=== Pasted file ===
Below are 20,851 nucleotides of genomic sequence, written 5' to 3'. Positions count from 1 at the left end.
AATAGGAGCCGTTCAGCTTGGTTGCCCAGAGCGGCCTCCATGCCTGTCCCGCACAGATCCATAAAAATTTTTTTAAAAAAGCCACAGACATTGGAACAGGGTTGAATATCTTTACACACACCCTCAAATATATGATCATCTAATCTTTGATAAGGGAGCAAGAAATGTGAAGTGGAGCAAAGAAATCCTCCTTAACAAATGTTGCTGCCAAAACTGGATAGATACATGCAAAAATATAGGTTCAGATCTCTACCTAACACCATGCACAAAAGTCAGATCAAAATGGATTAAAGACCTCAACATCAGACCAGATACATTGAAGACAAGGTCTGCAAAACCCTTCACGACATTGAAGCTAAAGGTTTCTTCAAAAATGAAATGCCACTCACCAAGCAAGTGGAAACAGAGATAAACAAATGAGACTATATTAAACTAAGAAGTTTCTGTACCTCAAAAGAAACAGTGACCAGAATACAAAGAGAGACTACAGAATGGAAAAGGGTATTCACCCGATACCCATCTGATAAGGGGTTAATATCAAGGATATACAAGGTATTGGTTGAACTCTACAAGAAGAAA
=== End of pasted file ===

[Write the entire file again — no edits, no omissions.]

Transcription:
Below are 20,851 nucleotides of genomic sequence, written 5' to 3'. Positions count from 1 at the left end.
AATAGGAGCCGTTCAGCTTGGTTGCCCAGAGCGGCCTCCATGCCTGTCCCGCACAGATCCATAAAAATTTTTTTAAAAAAGCCACAGACATTGGAACAGGGTTGAATATCTTTACACACACCCTCAAATATATGATCATCTAATCTTTGATAAGGGAGCAAGAAATGTGAAGTGGAGCAAAGAAATCCTCCTTAACAAATGTTGCTGCCAAAACTGGATAGATACATGCAAAAATATAGGTTCAGATCTCTACCTAACACCATGCACAAAAGTCAGATCAAAATGGATTAAAGACCTCAACATCAGACCAGATACATTGAAGACAAGGTCTGCAAAACCCTTCACGACATTGAAGCTAAAGGTTTCTTCAAAAATGAAATGCCACTCACCAAGCAAGTGGAAACAGAGATAAACAAATGAGACTATATTAAACTAAGAAGTTTCTGTACCTCAAAAGAAACAGTGACCAGAATACAAAGAGAGACTACAGAATGGAAAAGGGTATTCACCCGATACCCATCTGATAAGGGGTTAATATCAAGGATATACAAGGTATTGGTTGAACTCTACAAGAAGAAA